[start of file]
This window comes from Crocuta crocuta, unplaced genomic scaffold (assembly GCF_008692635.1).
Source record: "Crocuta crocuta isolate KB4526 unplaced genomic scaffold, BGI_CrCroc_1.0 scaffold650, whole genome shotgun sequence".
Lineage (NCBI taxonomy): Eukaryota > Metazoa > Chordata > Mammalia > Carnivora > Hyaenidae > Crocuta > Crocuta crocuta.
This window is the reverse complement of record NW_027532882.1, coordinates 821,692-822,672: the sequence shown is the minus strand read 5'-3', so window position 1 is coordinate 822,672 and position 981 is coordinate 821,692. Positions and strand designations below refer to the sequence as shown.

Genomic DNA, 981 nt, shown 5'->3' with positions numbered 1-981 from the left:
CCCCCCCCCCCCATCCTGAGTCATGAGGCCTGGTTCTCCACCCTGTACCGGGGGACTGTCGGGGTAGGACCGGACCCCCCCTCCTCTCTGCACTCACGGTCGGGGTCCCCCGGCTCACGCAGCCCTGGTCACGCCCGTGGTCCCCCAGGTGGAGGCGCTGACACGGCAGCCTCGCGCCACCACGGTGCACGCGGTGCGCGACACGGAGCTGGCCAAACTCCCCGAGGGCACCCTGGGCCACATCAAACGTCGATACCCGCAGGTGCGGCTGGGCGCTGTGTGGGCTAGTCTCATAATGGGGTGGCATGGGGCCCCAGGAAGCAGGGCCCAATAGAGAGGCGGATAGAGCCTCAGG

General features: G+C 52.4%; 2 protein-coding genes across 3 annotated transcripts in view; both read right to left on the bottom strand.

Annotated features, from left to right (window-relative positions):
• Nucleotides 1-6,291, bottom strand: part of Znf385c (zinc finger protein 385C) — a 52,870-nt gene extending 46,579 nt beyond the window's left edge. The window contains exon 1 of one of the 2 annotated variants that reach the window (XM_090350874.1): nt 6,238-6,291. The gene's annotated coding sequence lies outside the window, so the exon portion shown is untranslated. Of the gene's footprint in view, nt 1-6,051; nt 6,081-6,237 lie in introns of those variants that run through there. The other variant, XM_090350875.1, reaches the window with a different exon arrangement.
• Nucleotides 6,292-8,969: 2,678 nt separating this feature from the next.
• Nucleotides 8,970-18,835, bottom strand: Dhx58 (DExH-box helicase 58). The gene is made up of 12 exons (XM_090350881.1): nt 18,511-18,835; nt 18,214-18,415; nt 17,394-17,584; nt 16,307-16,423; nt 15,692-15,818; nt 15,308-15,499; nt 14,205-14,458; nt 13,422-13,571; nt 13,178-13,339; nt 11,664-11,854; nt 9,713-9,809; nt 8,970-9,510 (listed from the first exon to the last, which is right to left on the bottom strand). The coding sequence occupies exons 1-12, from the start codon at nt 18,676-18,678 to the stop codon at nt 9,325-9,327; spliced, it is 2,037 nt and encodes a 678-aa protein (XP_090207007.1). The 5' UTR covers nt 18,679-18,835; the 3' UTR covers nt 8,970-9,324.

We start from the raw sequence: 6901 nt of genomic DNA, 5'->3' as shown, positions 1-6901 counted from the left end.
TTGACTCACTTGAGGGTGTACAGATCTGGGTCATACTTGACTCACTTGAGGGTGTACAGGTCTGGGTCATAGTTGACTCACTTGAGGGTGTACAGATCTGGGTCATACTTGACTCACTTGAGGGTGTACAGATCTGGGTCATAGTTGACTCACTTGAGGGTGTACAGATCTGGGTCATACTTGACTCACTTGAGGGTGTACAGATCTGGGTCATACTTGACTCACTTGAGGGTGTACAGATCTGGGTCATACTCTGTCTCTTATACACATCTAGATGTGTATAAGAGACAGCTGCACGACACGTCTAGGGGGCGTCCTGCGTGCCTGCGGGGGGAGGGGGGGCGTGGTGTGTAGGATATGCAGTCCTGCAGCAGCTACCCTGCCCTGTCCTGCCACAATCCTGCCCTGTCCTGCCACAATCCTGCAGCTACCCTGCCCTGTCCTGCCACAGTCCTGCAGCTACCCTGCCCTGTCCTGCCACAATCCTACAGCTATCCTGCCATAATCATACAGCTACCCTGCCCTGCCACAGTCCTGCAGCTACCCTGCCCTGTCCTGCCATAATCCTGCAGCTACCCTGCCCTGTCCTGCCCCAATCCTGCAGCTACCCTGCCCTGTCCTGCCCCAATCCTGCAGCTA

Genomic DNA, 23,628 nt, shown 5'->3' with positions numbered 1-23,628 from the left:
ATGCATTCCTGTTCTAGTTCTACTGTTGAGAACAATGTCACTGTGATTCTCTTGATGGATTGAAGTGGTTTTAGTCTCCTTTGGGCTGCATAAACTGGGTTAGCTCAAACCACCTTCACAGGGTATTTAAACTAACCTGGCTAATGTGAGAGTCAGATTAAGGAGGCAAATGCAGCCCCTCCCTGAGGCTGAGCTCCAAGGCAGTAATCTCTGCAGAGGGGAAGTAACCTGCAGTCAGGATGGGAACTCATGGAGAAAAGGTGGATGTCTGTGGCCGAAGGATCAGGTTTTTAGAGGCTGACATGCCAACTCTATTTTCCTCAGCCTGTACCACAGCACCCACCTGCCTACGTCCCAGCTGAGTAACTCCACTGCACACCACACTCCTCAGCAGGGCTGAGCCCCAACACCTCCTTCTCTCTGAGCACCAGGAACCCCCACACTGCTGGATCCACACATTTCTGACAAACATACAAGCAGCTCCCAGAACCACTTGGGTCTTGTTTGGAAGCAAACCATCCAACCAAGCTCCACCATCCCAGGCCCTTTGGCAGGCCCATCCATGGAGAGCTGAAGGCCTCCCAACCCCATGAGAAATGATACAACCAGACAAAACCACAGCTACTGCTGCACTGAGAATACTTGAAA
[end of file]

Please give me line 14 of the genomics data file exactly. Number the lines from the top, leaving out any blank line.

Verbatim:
Genomic DNA, 23,628 nt, shown 5'->3' with positions numbered 1-23,628 from the left: